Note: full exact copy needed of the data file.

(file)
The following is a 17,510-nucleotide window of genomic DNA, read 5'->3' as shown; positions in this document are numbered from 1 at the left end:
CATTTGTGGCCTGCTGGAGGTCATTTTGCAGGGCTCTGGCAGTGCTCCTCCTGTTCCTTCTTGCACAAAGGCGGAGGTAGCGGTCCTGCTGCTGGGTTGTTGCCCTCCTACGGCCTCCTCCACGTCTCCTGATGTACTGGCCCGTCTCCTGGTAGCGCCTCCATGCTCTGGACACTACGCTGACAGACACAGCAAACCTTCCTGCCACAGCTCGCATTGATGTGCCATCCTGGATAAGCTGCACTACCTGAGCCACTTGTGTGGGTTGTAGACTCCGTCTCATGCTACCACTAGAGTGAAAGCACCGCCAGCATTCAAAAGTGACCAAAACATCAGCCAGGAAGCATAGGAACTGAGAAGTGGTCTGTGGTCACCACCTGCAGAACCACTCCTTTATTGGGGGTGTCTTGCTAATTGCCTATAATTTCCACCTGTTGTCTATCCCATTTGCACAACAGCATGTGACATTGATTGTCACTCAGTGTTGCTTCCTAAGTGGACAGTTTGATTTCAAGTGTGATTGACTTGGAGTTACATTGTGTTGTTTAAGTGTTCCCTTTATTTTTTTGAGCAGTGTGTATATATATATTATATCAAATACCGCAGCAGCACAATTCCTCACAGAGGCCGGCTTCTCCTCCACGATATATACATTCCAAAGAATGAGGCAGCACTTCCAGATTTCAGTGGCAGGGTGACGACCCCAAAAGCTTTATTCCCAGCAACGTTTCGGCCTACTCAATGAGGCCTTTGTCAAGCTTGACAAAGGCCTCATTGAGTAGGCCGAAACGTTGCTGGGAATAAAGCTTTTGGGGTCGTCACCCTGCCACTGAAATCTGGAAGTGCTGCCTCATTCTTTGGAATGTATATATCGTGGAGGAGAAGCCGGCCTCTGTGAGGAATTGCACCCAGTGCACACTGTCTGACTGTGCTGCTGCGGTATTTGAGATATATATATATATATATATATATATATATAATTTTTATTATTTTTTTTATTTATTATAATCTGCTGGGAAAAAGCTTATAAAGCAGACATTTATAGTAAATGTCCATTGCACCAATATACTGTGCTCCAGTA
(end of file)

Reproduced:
The following is a 17,510-nucleotide window of genomic DNA, read 5'->3' as shown; positions in this document are numbered from 1 at the left end:
CATTTGTGGCCTGCTGGAGGTCATTTTGCAGGGCTCTGGCAGTGCTCCTCCTGTTCCTTCTTGCACAAAGGCGGAGGTAGCGGTCCTGCTGCTGGGTTGTTGCCCTCCTACGGCCTCCTCCACGTCTCCTGATGTACTGGCCCGTCTCCTGGTAGCGCCTCCATGCTCTGGACACTACGCTGACAGACACAGCAAACCTTCCTGCCACAGCTCGCATTGATGTGCCATCCTGGATAAGCTGCACTACCTGAGCCACTTGTGTGGGTTGTAGACTCCGTCTCATGCTACCACTAGAGTGAAAGCACCGCCAGCATTCAAAAGTGACCAAAACATCAGCCAGGAAGCATAGGAACTGAGAAGTGGTCTGTGGTCACCACCTGCAGAACCACTCCTTTATTGGGGGTGTCTTGCTAATTGCCTATAATTTCCACCTGTTGTCTATCCCATTTGCACAACAGCATGTGACATTGATTGTCACTCAGTGTTGCTTCCTAAGTGGACAGTTTGATTTCAAGTGTGATTGACTTGGAGTTACATTGTGTTGTTTAAGTGTTCCCTTTATTTTTTTGAGCAGTGTGTATATATATATTATATCAAATACCGCAGCAGCACAATTCCTCACAGAGGCCGGCTTCTCCTCCACGATATATACATTCCAAAGAATGAGGCAGCACTTCCAGATTTCAGTGGCAGGGTGACGACCCCAAAAGCTTTATTCCCAGCAACGTTTCGGCCTACTCAATGAGGCCTTTGTCAAGCTTGACAAAGGCCTCATTGAGTAGGCCGAAACGTTGCTGGGAATAAAGCTTTTGGGGTCGTCACCCTGCCACTGAAATCTGGAAGTGCTGCCTCATTCTTTGGAATGTATATATCGTGGAGGAGAAGCCGGCCTCTGTGAGGAATTGCACCCAGTGCACACTGTCTGACTGTGCTGCTGCGGTATTTGAGATATATATATATATATATATATATATATATAATTTTTATTATTTTTTTTATTTATTATAATCTGCTGGGAAAAAGCTTATAAAGCAGACATTTATAGTAAATGTCCATTGCACCAATATACTGTGCTCCAGTA